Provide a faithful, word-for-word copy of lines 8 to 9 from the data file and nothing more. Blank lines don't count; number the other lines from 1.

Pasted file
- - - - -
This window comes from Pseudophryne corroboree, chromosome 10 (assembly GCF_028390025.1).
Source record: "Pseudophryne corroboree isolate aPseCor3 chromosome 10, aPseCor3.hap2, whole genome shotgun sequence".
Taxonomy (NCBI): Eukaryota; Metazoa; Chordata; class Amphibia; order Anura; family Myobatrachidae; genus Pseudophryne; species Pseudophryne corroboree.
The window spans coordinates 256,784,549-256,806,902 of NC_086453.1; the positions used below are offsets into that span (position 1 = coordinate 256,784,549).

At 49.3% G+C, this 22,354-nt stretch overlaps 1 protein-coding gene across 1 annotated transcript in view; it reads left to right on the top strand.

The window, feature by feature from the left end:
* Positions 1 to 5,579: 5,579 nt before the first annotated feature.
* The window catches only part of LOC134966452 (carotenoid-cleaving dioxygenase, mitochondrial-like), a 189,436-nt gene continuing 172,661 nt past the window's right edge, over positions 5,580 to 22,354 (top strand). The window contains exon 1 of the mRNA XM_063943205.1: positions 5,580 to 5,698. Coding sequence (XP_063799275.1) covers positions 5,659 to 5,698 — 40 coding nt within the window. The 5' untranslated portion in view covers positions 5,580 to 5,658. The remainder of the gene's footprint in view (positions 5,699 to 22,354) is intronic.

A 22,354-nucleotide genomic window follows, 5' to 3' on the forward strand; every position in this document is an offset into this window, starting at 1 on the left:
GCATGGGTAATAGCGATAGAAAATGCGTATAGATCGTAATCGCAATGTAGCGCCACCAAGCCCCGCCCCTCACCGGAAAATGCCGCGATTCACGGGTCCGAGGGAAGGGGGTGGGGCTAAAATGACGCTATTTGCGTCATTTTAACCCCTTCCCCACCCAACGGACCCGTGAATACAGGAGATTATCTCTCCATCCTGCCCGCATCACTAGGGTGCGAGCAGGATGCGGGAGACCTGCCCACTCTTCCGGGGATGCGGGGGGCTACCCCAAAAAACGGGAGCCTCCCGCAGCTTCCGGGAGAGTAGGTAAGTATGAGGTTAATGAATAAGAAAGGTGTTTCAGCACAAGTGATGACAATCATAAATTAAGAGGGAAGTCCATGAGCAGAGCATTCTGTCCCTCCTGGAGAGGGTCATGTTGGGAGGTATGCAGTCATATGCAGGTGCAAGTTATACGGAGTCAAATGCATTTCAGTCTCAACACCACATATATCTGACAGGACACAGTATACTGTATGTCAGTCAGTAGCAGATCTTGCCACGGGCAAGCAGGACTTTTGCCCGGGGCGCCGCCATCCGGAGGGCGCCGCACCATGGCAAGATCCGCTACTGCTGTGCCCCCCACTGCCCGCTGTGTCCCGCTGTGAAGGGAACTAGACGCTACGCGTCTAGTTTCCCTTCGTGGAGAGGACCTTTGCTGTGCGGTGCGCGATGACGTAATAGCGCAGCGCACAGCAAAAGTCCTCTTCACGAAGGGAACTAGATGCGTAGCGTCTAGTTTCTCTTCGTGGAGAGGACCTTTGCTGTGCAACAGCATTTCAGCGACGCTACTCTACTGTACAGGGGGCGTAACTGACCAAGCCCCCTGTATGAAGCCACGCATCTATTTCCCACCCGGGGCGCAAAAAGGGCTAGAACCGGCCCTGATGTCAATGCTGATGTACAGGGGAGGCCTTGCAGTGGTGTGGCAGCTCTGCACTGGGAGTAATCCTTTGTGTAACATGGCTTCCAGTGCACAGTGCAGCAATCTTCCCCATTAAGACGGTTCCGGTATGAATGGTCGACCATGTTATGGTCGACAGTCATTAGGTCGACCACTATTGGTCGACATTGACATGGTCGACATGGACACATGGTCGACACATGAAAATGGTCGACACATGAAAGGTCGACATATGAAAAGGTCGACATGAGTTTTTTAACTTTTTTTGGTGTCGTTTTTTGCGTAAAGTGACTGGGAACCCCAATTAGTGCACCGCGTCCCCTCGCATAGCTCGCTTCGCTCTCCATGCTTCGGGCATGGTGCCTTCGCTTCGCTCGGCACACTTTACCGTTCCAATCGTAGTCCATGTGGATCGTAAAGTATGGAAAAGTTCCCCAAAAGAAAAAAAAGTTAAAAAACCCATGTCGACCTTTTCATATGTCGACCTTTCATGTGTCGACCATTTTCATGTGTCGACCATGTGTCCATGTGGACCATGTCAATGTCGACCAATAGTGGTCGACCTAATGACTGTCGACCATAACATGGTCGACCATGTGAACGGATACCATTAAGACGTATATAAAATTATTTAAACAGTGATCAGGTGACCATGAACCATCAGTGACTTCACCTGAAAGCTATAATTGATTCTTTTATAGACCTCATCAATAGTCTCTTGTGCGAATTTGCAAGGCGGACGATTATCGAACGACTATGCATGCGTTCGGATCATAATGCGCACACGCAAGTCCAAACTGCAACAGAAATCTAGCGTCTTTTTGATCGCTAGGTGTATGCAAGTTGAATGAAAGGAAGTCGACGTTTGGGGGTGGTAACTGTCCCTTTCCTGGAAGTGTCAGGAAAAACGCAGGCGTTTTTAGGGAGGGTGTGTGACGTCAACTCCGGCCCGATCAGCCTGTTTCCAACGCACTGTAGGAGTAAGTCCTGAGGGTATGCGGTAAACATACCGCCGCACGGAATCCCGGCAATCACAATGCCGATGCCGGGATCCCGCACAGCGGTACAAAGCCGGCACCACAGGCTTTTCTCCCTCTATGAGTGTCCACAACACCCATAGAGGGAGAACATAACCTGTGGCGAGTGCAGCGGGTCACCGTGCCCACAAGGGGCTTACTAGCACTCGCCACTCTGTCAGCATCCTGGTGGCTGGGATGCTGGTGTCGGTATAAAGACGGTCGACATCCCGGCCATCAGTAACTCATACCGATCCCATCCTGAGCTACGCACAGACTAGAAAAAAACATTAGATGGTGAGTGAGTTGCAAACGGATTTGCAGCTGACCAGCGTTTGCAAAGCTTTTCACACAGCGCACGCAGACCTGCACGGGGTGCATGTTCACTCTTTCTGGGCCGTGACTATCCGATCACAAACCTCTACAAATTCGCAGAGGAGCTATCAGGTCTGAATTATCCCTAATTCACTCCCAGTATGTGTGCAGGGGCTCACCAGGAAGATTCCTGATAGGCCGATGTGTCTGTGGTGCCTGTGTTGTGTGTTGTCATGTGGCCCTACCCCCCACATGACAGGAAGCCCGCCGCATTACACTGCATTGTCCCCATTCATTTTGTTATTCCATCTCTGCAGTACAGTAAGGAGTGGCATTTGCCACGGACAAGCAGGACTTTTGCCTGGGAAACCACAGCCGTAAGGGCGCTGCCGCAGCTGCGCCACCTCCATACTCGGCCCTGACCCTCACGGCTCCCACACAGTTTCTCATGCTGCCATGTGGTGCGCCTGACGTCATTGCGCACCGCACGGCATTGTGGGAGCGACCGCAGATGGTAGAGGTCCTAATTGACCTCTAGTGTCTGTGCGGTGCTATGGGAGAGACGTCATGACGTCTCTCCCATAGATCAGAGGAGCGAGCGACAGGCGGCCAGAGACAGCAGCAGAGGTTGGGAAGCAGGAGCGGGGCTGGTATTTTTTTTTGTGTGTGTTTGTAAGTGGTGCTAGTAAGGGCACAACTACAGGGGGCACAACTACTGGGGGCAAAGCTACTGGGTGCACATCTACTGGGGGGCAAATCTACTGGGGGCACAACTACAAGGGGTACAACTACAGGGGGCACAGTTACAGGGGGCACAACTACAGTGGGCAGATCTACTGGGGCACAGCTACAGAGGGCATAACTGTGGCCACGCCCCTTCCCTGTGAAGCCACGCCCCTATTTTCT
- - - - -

* The window catches only part of LOC134966452 (carotenoid-cleaving dioxygenase, mitochondrial-like), a 189,436-nt gene continuing 172,661 nt past the window's right edge, over positions 5,580 to 22,354 (top strand). The window contains exon 1 of the mRNA XM_063943205.1: positions 5,580 to 5,698. Coding sequence (XP_063799275.1) covers positions 5,659 to 5,698 — 40 coding nt within the window. The 5' untranslated portion in view covers positions 5,580 to 5,658. The remainder of the gene's footprint in view (positions 5,699 to 22,354) is intronic.

A 22,354-nucleotide genomic window follows, 5' to 3' on the forward strand; every position in this document is an offset into this window, starting at 1 on the left: